Thanks to Dr Gould, his book is a beautiful non-conventional real story about our presence on earth. Now every thinks seems to me very understandable. Our importance for ourselves built this false story from the scientific good work of Darwin's evolution. We are the aliens in a bacteria world, perhaps the same in the entire universe. For me, baseball needs on more chapters since this game is unknown in my country. But I love also in this difficult story the way it starts. Every American people can learn why they are self-conscious starting this tale with this common game. Sorry for my English language. Michel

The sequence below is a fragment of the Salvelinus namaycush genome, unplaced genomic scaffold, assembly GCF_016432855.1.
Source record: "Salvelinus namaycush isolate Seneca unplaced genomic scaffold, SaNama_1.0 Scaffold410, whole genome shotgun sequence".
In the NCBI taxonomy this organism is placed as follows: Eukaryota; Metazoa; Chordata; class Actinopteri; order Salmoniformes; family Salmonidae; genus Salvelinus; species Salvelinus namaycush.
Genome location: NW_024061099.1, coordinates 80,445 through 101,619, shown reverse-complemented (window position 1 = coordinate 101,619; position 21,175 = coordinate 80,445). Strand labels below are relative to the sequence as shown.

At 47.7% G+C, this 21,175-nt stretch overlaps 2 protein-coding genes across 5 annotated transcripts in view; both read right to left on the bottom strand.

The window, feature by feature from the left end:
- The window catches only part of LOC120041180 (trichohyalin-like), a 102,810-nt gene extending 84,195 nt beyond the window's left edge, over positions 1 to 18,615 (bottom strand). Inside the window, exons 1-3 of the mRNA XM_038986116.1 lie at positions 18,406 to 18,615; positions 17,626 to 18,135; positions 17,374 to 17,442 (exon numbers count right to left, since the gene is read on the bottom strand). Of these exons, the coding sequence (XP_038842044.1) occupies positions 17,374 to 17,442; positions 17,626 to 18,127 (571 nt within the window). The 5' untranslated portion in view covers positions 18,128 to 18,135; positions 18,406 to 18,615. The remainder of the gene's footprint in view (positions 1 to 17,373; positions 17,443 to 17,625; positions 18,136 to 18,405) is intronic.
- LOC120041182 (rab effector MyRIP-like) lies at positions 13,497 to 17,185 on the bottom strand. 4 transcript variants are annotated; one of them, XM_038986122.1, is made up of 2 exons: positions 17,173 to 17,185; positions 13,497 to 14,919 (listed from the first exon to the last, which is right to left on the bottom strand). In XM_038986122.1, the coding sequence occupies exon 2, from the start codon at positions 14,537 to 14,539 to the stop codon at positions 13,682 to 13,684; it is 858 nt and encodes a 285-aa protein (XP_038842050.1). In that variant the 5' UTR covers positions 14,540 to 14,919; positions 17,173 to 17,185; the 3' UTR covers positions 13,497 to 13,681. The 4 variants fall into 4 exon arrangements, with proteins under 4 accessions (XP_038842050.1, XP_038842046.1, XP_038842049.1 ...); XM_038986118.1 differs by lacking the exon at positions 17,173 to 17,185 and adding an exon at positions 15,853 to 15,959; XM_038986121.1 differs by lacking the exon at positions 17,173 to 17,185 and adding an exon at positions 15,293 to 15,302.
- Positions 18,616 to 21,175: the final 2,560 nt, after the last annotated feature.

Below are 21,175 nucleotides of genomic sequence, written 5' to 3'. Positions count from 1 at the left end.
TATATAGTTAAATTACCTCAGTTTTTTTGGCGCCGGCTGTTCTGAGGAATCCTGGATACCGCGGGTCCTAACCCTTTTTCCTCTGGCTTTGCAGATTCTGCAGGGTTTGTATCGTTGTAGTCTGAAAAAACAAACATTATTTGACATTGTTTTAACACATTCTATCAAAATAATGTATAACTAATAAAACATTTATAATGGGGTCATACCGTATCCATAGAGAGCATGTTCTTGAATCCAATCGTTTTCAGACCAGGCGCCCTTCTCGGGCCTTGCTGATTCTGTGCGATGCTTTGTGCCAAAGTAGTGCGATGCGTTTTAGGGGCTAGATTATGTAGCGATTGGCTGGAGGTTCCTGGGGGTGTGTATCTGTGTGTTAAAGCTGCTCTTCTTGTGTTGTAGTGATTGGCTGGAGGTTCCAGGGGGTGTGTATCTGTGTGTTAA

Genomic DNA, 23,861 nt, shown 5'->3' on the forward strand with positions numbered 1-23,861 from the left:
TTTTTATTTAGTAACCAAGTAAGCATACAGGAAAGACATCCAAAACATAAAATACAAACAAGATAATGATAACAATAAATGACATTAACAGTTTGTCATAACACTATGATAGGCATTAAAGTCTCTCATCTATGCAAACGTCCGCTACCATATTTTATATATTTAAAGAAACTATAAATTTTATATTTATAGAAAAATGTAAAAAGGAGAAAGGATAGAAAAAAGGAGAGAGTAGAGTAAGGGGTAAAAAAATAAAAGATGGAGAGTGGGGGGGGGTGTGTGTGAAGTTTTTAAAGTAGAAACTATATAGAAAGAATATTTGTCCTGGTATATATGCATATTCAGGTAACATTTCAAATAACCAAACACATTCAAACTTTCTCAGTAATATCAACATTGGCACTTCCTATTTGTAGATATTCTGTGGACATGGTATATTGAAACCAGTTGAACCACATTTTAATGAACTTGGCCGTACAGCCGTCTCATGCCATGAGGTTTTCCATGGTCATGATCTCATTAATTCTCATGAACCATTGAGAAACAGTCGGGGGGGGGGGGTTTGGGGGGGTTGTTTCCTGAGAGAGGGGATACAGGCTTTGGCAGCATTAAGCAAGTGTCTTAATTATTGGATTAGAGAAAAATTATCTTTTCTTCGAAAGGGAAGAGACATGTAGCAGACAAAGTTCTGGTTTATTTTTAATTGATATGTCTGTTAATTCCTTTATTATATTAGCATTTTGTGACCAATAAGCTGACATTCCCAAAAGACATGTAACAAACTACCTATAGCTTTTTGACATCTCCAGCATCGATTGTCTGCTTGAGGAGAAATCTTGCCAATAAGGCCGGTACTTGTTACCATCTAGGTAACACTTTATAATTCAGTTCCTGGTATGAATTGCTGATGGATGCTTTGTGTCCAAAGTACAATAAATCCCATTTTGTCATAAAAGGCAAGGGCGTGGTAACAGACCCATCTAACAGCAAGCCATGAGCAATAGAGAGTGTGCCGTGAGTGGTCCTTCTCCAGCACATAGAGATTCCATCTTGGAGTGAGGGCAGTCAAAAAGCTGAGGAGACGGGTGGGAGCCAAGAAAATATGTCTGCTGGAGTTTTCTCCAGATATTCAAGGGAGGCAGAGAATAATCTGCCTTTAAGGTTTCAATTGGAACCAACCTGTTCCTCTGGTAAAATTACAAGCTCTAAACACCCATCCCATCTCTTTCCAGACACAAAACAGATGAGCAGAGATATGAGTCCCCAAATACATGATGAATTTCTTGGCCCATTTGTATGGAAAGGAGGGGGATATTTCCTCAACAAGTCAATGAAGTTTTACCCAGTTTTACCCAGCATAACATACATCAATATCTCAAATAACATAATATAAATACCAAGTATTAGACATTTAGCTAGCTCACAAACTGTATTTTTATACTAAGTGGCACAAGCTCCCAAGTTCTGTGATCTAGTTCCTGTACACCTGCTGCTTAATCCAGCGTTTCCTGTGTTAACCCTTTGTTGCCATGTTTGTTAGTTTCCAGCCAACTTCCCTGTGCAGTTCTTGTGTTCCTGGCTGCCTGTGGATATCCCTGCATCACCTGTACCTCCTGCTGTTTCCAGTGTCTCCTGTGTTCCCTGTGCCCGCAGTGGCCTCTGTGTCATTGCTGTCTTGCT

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on 21 April 1999
Dr. Gould, an obvious successor to Dr. Sagan's throne, seems to deny and retreat from his message. The ".400 hitter" analogy to diversity is understandable - but weak. Who cares about baseball in contrast to evolution and armegeddon? I saw his slide presentation of "FULL HOUSE" @ Augustana College last year, and it was ALL OVER THE PLACE - just like the book. Skipping from here-to-there. Although this essay is full of challenging observations, the lay-out dramatizes his own theory: APPARENT LACK OF ORGANIZATION. Deliberate? I think not.